Egypt has received its first instalment of $2 billion of financial support from Qatar, the country’s finance minister announced on Thursday.
“$500 million have been paid into the Finance Ministry’s account via the Central Bank [of Egypt],” Egypt’s official MENA news agency quoted Finance Minister Mumtaz al-Said as saying.
The minister said Qatar would pay the remaining funds in September, recalling that the Gulf state had also given Egypt an additional $500 million in October last year.
Egypt, which is facing serious economic challenges, was handed a $4.8 billion loan by the International Monetary Fund, during a visit by director Christine Lagarde to Cairo on Wednesday.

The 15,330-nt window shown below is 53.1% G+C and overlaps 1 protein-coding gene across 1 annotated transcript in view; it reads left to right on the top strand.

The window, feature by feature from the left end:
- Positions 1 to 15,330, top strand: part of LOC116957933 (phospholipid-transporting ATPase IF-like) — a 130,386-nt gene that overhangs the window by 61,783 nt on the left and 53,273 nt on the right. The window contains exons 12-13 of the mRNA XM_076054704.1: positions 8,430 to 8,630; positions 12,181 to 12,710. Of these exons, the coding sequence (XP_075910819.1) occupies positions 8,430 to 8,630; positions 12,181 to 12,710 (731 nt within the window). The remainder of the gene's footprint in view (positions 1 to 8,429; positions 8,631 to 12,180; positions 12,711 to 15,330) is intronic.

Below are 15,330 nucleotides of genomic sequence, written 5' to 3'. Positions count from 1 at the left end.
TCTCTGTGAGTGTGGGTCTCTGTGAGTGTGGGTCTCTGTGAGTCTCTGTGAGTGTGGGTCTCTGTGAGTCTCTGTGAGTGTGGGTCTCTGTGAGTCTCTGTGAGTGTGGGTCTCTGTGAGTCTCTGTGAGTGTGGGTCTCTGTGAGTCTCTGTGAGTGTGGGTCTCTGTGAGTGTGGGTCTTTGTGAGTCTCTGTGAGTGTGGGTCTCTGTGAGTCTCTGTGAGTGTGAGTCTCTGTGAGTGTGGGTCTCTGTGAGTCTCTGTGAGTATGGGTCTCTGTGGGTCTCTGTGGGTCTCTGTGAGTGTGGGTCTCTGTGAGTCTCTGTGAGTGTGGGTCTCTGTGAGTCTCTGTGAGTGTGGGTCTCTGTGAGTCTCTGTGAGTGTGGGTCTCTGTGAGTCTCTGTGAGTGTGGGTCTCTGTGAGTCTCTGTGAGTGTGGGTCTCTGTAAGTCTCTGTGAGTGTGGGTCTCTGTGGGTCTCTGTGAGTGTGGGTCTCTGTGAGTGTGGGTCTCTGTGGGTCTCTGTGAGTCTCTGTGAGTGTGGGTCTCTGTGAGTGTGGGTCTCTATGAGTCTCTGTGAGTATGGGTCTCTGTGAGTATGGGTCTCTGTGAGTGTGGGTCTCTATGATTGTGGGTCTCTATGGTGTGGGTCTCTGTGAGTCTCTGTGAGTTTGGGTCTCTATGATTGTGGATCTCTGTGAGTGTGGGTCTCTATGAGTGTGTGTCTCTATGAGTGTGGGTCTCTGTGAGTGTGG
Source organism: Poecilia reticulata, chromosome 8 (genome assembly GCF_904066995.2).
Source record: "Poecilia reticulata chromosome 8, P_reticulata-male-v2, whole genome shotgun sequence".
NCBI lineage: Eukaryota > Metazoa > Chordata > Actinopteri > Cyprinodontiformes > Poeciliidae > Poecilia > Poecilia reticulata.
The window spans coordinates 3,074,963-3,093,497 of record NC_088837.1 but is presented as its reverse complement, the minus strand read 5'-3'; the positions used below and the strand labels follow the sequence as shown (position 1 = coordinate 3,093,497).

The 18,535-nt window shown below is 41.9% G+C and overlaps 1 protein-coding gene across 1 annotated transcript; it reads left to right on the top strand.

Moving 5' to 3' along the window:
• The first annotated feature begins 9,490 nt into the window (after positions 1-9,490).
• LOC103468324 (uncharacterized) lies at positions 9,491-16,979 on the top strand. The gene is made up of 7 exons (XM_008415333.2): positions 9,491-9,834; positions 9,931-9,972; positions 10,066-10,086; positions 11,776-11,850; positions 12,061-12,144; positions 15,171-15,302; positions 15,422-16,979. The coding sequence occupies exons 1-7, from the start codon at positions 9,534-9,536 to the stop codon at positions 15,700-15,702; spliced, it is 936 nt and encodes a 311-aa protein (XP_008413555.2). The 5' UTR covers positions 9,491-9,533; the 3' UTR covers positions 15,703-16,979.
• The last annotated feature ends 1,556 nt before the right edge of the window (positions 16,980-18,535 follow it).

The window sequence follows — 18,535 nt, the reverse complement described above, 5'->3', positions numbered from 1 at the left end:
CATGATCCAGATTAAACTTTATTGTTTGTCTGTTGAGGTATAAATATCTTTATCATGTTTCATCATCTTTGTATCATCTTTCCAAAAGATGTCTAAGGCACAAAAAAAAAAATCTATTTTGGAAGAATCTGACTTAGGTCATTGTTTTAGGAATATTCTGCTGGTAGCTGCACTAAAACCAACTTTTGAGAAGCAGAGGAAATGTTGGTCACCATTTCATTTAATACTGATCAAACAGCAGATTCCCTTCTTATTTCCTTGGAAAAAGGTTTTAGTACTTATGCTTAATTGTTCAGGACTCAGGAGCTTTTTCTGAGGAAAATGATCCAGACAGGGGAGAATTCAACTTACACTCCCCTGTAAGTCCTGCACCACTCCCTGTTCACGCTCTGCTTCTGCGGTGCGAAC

The IMF, for its part, stressed the need for a reform programme to deal with the country’s economic crisis.
The meeting with Lagarde sent a “signal to investors… of a revival for the Egyptian economy,” said the minister.
Qatar’s decision to give $2 billion in financial aid to Egypt followed a recent meeting in Cairo between President Mohamed Morsi and Qatar’s Emir Sheikh Hamad bin Khalifa Al-Thani.
The Egyptian central bank’s reserves have fallen sharply since the ouster of President Hosni Mubarak in February 2011. Reserves are at $14.4 billion, against $36 billion a year and a half ago.
The cash shortfall raises fears about Egypt’s ability to maintain imports of basic commodities such as wheat and refined fuel and to honor its international financial commitments.
Egypt has also seen tourism and foreign investment drop off amid its political turmoil.